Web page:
Moreover, the United States and Britain, by withdrawing a proposed second resolution, acknowledged that they didn’t have even a majority of the votes in the Security Council to back it.

“This is not about France’s veto [threat]. We’ve tried to bribe six poor countries, little nations, all relying heavily on U.S. economic aid, and still couldn’t get nine votes. So the U.S. action cannot be made on the claim that it had the support of the majority of the Security Council,” Lobel said.

“The reason that world opinion is so against us, including Russians, French, Germans, Chinese, is not simply that people are anti-American or because the Russians are recalcitrant or the French are petulant as some commentators suggest, it is because this basic norm that a nation should not be able to go to war except in self defense has seeped into the world consciousness over the last 50 years,” Lobel said.

Keller pointed to possible consequences of the war:

• Due to significant resistance from the Iraqis and the unknown length of the war, the cost in human lives, including Iraqi civilians and American soldiers, could be great.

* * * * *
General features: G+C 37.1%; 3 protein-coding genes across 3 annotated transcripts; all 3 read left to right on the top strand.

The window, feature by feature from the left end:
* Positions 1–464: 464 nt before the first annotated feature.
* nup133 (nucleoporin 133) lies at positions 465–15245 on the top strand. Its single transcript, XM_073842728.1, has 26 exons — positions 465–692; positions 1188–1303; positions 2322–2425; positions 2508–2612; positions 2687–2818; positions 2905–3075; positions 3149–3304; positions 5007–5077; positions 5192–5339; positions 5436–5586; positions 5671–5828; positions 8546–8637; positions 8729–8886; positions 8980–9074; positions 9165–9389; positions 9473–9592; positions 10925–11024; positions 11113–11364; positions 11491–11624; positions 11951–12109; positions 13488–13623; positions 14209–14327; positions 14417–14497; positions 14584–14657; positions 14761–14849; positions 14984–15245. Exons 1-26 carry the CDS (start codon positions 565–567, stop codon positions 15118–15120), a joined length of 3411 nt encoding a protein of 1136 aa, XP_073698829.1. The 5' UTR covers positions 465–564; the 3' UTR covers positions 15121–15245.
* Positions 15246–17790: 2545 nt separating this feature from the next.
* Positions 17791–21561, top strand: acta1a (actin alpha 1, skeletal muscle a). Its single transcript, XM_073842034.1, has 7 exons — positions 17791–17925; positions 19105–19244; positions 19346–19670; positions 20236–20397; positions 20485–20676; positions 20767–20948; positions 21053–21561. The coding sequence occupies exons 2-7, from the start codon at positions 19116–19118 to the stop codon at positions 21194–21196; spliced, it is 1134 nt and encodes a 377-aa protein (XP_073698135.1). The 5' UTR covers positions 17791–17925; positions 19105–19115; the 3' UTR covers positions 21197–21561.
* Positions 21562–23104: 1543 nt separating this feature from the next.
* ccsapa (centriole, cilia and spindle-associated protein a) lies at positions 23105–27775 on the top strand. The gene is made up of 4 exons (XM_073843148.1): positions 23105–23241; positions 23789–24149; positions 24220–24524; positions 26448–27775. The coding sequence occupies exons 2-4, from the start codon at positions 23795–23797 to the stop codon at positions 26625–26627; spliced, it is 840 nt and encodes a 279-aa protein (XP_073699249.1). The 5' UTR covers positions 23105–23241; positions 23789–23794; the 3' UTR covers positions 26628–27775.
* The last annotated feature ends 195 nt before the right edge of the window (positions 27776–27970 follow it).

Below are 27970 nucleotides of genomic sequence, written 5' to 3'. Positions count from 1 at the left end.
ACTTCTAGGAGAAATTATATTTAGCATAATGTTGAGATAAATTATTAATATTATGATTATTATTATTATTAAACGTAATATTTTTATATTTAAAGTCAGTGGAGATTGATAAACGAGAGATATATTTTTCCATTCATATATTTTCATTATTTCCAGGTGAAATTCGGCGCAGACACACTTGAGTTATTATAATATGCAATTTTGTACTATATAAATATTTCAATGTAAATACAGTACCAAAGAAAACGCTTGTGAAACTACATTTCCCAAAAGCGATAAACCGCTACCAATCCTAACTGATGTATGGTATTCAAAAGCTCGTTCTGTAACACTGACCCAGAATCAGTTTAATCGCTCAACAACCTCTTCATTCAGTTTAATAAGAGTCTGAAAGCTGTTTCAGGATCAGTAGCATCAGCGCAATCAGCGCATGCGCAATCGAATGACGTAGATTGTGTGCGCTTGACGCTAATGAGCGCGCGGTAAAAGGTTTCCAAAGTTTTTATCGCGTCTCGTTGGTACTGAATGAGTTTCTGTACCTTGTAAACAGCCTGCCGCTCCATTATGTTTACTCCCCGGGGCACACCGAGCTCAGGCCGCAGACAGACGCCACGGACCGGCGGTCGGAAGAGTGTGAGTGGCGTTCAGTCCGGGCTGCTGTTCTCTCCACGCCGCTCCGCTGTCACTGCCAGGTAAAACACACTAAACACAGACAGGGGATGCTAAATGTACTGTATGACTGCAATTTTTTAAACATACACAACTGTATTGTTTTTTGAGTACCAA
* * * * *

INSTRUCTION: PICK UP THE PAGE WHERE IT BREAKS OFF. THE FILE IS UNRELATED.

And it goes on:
• The war could result in political instability throughout the Middle East.

• The effect on the American economy, already facing a $300 billion deficit, could be large due to the war’s cost.

• The United States will lose the support and friendship of long-term U.S. allies. “It may be a big joke to have ‘freedom fries’ in the House of Representatives, but I can assure you the French don’t take this lightly and neither do our NATO allies, and our diplomatic relations are very strained because of this,” Keller maintained.

“So the Bush vision, which I think we have to call naive now, that this will be a quick, easy victory, with mass Iraqi defections, with a short occupation and with a flourishing democracy in Iraq, is every day looking more and more like a pipe-dream.”

• There is the potential for an increase in terrorism. “This is the kind of thing that promotes a recruiting ground for organizations like Al Qaeda, so I wouldn’t be surprised to see terrorist episodes in the future against U.S. forces, property, embassies and here in the United States,” Keller said.

—Peter Hart